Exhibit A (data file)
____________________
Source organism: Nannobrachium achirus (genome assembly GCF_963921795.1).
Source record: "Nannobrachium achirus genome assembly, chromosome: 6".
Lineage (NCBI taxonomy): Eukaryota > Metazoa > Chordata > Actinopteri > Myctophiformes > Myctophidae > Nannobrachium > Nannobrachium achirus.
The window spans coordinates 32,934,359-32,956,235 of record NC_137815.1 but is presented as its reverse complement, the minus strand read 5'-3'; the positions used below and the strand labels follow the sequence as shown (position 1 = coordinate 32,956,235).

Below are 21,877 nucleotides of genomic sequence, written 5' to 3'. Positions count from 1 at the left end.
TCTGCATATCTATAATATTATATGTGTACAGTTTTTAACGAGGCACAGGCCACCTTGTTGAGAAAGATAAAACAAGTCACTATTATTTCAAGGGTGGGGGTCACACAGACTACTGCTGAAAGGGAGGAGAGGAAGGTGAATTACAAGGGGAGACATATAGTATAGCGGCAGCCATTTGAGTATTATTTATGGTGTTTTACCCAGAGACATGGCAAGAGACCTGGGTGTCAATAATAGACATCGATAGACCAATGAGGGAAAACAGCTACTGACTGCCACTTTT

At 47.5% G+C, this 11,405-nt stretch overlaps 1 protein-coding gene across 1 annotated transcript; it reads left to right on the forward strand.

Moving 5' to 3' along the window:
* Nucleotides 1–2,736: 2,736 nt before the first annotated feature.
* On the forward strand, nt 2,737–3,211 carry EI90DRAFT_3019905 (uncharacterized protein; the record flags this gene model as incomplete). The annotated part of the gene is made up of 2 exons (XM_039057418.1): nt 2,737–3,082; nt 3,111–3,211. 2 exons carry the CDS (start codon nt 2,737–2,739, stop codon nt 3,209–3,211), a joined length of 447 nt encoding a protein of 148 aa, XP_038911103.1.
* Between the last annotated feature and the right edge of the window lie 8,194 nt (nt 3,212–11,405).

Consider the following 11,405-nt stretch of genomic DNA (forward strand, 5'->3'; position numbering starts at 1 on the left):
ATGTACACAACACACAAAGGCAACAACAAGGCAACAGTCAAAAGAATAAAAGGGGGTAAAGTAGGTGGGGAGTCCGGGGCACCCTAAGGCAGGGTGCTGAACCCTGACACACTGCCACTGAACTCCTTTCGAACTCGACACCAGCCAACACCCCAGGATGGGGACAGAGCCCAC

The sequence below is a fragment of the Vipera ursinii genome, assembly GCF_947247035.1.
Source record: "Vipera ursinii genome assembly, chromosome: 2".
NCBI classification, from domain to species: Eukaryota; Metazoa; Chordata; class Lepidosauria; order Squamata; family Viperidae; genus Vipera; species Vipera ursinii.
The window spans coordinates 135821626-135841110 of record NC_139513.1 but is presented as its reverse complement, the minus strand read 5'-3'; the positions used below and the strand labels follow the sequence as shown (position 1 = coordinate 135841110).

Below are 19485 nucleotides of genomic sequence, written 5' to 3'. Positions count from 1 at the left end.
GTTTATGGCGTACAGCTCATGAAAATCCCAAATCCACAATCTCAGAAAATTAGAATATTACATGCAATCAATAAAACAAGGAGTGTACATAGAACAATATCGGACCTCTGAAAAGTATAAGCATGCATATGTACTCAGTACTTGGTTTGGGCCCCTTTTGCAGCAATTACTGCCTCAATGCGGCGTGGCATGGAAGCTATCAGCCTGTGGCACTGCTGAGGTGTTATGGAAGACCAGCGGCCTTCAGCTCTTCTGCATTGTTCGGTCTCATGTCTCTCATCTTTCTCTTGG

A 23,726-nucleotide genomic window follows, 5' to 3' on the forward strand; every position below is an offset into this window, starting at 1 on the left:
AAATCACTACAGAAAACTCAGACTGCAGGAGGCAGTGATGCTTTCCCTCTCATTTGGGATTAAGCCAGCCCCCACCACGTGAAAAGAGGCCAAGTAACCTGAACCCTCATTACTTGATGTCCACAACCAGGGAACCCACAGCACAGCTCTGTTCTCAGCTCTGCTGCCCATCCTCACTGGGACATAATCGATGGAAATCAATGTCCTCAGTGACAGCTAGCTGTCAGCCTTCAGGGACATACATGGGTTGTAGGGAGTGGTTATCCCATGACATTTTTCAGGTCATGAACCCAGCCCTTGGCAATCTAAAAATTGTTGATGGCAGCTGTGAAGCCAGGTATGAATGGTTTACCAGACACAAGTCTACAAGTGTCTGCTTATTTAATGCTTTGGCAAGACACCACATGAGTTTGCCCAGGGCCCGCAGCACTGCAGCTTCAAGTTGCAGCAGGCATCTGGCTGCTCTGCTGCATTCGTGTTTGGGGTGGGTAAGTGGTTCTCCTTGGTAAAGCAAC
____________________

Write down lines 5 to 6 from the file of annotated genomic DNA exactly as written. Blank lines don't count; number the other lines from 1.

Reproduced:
Below are 21,877 nucleotides of genomic sequence, written 5' to 3'. Positions count from 1 at the left end.
TCTGCATATCTATAATATTATATGTGTACAGTTTTTAACGAGGCACAGGCCACCTTGTTGAGAAAGATAAAACAAGTCACTATTATTTCAAGGGTGGGGGTCACACAGACTACTGCTGAAAGGGAGGAGAGGAAGGTGAATTACAAGGGGAGACATATAGTATAGCGGCAGCCATTTGAGTATTATTTATGGTGTTTTACCCAGAGACATGGCAAGAGACCTGGGTGTCAATAATAGACATCGATAGACCAATGAGGGAAAACAGCTACTGACTGCCACTTTT